• Calavera de la Catrina “La Catrina” Catrina : Spanish word that means well dressed, rich. Posada used it as a way of criticizing the rich society of Mexico. Posada's best known works are his calaveras (the Spanish word for skeletons , which often assume various costumes, such as the Calavera de la Catrina, the “Calavera of the Female Dandy”, which was meant to satirize the life of the upper classes during the reign of Portifico Diaz.
    • Examples of Posada’s Artwork The Street Sweepers
    • "Gran fandango y francachella de todas las calaveras” - The happy dance and wild party of all the skeletons.
    • A cemetery, presumably crowded with victims of the then fairly new electrical conveyances. There were many disastrous accidents, one or which involved the future artist Frida Kahlo, who spent most of the rest of her life in a wheelchair due to a horrible trolley accident in which her spine was broken in several places. Frida Kahlo later became an internationally acclaimed surrealistic artist who was also known as the wife of Diego Rivera, a famous muralist.
    • Calacas • A calaca (a Mexican -Spanish name for skeleton) is a figure of a skull or skeleton (usually human) commonly used for decoration during los dias de los muertos. They are whimsical skeleton figures that represent death. • Tracing their origin from Aztec imagery, calacas are frequently shown with marigold flowers and foliage. As with other aspects of the Day of the Dead festival, calacas are generally depicted as joyous rather than mournful figures. • They are often shown wearing festive clothing, dancing, and playing musical instruments to indicate a happy afterlife. This draws on the Mexican belief that no dead soul likes to be thought of sadly, and that death should be a joyous occasion. This goes back to Aztec beliefs, one of the few traditions to remain after the Spanish conquest. A calaca of La Catrina
    • Calacas
    • Pan de los muertos (Bread of the Dead) • The pan de muertos (Spanish for Bread of the dead) (also called pan de los muertos) is a type of bread traditionally baked in Mexico during the weeks leading up to the Día de los Muertos, which is celebrated on November 2. It is a sweetened soft bread shaped like a bun, often decorated with bone-like pieces. Pan de muertos is eaten on Día de los Muertos, at the gravesite or altar of the deceased. In some regions it is eaten for months before the official celebration of Dia de los Muertos. In Oaxaca, pan de muertos is the same bread that is usually baked, with the addition of decorations. As part of the celebration, loved ones eat pan de muertos as well as the relative's favorite foods. The bones represent the lost one (difuntos or difuntas) and there is normally a baked tear drop on the bread to represent sorrow. The bones are represented in a circle to portray the circle of life.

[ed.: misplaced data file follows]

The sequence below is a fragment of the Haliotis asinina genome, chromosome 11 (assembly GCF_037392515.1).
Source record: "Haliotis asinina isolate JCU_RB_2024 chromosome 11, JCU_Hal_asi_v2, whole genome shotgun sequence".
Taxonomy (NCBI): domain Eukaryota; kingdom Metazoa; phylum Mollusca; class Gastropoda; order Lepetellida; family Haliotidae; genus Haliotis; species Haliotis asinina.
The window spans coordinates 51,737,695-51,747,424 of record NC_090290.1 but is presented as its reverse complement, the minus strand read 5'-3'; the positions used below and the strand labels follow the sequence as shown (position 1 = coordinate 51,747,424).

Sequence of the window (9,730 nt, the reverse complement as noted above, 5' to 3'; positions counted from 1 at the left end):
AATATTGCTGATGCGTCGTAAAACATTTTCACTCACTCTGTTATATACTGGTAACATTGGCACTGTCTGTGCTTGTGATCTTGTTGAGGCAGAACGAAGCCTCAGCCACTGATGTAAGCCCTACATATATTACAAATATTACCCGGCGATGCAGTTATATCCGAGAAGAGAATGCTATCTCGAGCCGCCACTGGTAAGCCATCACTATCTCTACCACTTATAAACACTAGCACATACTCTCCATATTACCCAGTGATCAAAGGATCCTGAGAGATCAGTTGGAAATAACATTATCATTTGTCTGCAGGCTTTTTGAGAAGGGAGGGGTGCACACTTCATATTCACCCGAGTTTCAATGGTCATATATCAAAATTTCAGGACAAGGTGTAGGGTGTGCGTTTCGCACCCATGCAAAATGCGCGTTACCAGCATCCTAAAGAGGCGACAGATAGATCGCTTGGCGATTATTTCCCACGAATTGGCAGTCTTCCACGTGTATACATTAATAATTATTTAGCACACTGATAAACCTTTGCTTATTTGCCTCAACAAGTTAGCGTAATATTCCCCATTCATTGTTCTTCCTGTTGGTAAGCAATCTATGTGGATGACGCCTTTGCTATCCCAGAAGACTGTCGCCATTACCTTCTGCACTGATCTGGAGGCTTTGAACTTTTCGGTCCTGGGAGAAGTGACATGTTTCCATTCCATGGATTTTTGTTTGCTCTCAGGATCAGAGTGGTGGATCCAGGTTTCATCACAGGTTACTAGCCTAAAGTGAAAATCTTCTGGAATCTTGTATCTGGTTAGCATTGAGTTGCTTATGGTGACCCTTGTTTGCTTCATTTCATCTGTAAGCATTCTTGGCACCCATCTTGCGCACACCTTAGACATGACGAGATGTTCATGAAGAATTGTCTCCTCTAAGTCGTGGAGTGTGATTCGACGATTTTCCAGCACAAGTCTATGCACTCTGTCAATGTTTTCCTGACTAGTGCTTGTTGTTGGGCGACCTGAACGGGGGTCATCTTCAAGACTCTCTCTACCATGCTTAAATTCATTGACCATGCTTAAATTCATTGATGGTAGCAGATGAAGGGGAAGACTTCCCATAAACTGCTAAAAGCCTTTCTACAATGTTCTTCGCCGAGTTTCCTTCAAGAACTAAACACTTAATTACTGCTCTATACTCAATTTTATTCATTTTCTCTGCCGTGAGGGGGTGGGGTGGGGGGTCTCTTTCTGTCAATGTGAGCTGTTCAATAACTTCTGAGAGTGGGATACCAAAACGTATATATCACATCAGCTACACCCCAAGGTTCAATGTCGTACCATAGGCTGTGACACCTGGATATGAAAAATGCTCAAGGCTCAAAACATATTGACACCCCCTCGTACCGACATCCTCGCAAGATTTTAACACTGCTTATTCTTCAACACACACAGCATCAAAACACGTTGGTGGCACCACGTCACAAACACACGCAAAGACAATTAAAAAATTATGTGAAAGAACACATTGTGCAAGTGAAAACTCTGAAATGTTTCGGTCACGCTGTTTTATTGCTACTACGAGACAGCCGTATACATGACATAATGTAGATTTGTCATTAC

• Pan de los muertos (Bread of the Dead)
    • Cempazuchitl • A marigold flower, a symbol of death since the time of the Aztecs, also known as cempasuchil or zempasuchitl. • They are used to decorate graves and altars often in a cross or arch pattern. They are also popular as a pathway marker to the altar. • Also known as "the flower with 400 lives”. It is believed that the scent of the petals forms a welcome path for the spirits to return to their altar or grave.
    • Cempazuchitl
    • Cascarones • In Spanish the word cáscara means eggshell. • They are decorated, confetti-filled eggs, trimmed in glitter. • In addition to Dia de los muertos, cascarones have become popular for other special occasions such as Cinco de mayo, Pascua, weddings and Quinceañeras. • They are very popular in the southwestern United States. • Cascarones may be thrown or crushed over the recipient's head to shower him or her with confetti. • Having a cascarón broken over one's head is said to bring good luck.
    • Cascarones
    • Papel Picado • Papel picado (”paper punching") is a decorative craft made out of paper cut into elaborate designs. The designs are commonly cut from tissue paper using a guide and small chisels. • Papel picado can also be made by folding tissue paper and cutting into the paper using small, sharp scissors. • Papel picados are used for many different special occasions such as la Navidad, Dia de los muertos, weddings, quinceañeras, ba ptisms, and christenings. • In Mexico, papel picado is especially incorporated into altars during the Day of the Dead.
    • Papel Picado
    • Calaveras de azúcar/ Alfeniques